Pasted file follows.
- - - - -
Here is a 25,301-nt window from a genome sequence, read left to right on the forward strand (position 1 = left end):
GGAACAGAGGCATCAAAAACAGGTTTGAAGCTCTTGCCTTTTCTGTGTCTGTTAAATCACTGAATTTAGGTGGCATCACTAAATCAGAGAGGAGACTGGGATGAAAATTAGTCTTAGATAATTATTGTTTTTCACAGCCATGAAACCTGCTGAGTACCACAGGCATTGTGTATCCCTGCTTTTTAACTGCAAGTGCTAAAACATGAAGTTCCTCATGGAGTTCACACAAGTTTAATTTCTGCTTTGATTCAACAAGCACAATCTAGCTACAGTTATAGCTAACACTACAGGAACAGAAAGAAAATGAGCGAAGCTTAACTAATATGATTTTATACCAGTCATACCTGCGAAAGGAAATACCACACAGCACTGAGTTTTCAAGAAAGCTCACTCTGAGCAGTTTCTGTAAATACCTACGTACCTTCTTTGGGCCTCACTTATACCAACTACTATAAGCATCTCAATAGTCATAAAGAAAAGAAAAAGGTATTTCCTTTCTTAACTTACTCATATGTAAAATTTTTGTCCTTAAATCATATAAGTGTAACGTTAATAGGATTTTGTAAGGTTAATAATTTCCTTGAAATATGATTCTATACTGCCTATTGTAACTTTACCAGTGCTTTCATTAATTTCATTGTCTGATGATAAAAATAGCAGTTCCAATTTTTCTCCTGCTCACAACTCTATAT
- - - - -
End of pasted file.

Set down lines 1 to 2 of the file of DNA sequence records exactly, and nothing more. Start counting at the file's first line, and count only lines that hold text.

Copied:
Here is a 25,301-nt window from a genome sequence, read left to right on the forward strand (position 1 = left end):
GGAACAGAGGCATCAAAAACAGGTTTGAAGCTCTTGCCTTTTCTGTGTCTGTTAAATCACTGAATTTAGGTGGCATCACTAAATCAGAGAGGAGACTGGGATGAAAATTAGTCTTAGATAATTATTGTTTTTCACAGCCATGAAACCTGCTGAGTACCACAGGCATTGTGTATCCCTGCTTTTTAACTGCAAGTGCTAAAACATGAAGTTCCTCATGGAGTTCACACAAGTTTAATTTCTGCTTTGATTCAACAAGCACAATCTAGCTACAGTTATAGCTAACACTACAGGAACAGAAAGAAAATGAGCGAAGCTTAACTAATATGATTTTATACCAGTCATACCTGCGAAAGGAAATACCACACAGCACTGAGTTTTCAAGAAAGCTCACTCTGAGCAGTTTCTGTAAATACCTACGTACCTTCTTTGGGCCTCACTTATACCAACTACTATAAGCATCTCAATAGTCATAAAGAAAAGAAAAAGGTATTTCCTTTCTTAACTTACTCATATGTAAAATTTTTGTCCTTAAATCATATAAGTGTAACGTTAATAGGATTTTGTAAGGTTAATAATTTCCTTGAAATATGATTCTATACTGCCTATTGTAACTTTACCAGTGCTTTCATTAATTTCATTGTCTGATGATAAAAATAGCAGTTCCAATTTTTCTCCTGCTCACAACTCTATAT